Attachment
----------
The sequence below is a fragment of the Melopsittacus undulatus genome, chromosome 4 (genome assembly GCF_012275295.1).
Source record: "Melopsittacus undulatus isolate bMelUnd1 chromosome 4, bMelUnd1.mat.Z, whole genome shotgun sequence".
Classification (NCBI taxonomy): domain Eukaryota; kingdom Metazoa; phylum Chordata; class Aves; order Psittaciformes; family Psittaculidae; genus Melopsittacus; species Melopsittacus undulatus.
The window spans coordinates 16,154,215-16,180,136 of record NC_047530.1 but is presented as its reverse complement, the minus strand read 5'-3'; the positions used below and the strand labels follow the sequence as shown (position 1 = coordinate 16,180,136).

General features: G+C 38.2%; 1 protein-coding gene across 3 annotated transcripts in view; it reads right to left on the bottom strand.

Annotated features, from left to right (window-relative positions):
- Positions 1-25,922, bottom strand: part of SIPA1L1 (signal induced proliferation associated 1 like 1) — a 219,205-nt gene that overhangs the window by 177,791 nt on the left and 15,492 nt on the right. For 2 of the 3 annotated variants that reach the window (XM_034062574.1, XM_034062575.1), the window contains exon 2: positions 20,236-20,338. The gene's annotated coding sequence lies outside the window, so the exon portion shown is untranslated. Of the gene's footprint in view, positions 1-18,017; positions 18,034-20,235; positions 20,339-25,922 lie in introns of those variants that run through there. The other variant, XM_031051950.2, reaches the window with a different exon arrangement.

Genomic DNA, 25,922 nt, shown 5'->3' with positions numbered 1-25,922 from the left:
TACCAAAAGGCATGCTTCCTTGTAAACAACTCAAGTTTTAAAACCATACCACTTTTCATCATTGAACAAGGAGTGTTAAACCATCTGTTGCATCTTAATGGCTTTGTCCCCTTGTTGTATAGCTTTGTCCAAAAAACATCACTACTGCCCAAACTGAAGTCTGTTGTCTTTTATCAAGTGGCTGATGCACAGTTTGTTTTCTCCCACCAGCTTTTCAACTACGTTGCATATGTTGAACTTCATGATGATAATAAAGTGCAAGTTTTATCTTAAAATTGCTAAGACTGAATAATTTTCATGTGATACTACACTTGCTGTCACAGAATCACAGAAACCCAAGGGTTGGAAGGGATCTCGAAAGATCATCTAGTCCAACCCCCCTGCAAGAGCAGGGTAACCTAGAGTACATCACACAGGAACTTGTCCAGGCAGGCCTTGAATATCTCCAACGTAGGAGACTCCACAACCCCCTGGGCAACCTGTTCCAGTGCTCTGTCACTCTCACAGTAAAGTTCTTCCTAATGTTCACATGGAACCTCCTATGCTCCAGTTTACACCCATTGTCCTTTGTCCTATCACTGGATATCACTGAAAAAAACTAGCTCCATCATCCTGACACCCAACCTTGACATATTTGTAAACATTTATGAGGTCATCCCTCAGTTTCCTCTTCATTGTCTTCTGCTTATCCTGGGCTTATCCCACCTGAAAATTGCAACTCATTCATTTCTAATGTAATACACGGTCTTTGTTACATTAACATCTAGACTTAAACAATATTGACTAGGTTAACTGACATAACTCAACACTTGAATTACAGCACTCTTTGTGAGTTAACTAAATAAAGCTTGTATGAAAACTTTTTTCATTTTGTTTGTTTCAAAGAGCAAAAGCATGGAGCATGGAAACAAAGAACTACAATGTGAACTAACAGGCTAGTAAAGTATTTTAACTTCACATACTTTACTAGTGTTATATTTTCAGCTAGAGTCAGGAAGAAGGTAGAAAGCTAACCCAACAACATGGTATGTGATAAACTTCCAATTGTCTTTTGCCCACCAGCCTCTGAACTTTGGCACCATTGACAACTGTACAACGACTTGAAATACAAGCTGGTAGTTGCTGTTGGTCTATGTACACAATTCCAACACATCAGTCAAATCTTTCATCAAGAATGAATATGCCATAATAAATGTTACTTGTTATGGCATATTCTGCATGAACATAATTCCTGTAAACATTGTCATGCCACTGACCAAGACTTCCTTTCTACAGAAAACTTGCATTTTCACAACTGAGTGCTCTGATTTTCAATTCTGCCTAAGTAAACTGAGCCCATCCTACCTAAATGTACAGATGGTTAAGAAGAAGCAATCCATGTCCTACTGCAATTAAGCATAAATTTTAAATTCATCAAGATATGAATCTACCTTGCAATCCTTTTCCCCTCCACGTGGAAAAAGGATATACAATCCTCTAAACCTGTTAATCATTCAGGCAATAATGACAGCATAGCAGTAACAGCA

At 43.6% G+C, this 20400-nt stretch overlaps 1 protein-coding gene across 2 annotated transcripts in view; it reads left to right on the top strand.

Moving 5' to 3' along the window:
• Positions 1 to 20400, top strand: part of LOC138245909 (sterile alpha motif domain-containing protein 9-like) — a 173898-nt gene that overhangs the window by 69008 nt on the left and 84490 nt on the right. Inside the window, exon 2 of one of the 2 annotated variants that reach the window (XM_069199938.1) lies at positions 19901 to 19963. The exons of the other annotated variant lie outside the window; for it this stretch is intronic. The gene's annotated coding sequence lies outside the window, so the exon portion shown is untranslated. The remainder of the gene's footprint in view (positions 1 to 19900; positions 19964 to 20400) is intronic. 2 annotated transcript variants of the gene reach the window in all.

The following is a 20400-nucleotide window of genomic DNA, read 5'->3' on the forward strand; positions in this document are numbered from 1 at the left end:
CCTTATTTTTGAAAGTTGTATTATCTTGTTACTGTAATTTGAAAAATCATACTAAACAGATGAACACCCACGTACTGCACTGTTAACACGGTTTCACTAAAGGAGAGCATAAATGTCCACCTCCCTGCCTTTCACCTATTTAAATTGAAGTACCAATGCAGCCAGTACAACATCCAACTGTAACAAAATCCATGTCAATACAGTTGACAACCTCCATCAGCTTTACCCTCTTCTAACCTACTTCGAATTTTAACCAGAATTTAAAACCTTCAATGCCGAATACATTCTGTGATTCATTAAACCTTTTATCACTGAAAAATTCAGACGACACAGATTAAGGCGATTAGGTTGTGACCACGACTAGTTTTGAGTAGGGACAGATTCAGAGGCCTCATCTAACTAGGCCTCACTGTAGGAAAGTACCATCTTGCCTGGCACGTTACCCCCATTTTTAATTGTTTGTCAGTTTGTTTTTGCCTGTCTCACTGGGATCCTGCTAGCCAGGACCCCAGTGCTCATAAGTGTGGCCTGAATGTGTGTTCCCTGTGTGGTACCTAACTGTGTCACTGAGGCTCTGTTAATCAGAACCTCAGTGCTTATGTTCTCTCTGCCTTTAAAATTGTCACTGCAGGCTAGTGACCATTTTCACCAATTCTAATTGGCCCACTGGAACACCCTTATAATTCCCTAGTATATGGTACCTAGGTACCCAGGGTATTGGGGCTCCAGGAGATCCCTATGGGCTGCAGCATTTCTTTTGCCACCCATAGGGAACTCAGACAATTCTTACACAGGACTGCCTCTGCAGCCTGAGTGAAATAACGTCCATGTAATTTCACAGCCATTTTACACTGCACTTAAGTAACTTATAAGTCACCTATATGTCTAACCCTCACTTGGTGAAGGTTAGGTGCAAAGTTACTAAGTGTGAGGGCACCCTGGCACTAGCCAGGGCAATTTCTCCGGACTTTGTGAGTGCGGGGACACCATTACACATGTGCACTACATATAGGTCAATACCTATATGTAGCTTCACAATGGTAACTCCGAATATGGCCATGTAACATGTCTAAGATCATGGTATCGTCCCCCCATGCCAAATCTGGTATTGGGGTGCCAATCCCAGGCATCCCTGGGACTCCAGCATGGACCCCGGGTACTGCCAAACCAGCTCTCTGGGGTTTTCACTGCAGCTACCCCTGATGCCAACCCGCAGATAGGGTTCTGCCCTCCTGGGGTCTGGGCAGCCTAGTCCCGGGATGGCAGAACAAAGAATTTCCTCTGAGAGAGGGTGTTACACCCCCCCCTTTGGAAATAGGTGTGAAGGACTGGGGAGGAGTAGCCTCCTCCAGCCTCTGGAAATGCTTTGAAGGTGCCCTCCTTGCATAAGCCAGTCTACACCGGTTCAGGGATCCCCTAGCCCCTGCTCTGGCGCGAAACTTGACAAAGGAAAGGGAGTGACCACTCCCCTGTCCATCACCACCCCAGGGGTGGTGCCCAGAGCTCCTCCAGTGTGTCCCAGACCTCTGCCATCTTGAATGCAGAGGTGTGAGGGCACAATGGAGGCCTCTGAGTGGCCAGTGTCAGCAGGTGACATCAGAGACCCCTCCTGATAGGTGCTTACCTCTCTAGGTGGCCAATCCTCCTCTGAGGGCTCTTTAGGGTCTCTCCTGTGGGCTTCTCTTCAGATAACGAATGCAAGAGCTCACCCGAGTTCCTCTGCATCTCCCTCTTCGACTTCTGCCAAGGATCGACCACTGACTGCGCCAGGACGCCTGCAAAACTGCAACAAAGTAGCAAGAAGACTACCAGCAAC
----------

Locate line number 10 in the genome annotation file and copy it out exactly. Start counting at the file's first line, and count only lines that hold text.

At 43.6% G+C, this 20400-nt stretch overlaps 1 protein-coding gene across 2 annotated transcripts in view; it reads left to right on the top strand.